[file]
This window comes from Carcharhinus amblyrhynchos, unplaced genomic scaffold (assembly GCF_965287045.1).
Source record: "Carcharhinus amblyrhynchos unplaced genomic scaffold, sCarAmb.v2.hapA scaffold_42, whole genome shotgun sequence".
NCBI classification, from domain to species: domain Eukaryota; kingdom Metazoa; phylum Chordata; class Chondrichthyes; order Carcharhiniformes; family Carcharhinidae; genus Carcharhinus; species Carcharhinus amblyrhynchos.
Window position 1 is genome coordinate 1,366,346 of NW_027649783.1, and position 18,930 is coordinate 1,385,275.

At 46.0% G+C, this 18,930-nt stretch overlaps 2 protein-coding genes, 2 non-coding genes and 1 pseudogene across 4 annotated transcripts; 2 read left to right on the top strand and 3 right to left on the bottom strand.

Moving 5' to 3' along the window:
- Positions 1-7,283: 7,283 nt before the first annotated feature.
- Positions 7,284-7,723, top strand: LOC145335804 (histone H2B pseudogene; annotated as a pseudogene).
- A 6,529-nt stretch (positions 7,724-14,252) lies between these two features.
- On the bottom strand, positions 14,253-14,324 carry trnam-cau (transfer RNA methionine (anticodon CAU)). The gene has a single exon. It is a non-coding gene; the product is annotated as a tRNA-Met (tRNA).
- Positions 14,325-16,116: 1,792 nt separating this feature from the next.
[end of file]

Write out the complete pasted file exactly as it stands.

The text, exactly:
This window comes from Carcharhinus amblyrhynchos, unplaced genomic scaffold (assembly GCF_965287045.1).
Source record: "Carcharhinus amblyrhynchos unplaced genomic scaffold, sCarAmb.v2.hapA scaffold_42, whole genome shotgun sequence".
NCBI classification, from domain to species: domain Eukaryota; kingdom Metazoa; phylum Chordata; class Chondrichthyes; order Carcharhiniformes; family Carcharhinidae; genus Carcharhinus; species Carcharhinus amblyrhynchos.
Window position 1 is genome coordinate 1,366,346 of NW_027649783.1, and position 18,930 is coordinate 1,385,275.

At 46.0% G+C, this 18,930-nt stretch overlaps 2 protein-coding genes, 2 non-coding genes and 1 pseudogene across 4 annotated transcripts; 2 read left to right on the top strand and 3 right to left on the bottom strand.

Moving 5' to 3' along the window:
- Positions 1-7,283: 7,283 nt before the first annotated feature.
- Positions 7,284-7,723, top strand: LOC145335804 (histone H2B pseudogene; annotated as a pseudogene).
- A 6,529-nt stretch (positions 7,724-14,252) lies between these two features.
- On the bottom strand, positions 14,253-14,324 carry trnam-cau (transfer RNA methionine (anticodon CAU)). The gene has a single exon. It is a non-coding gene; the product is annotated as a tRNA-Met (tRNA).
- Positions 14,325-16,116: 1,792 nt separating this feature from the next.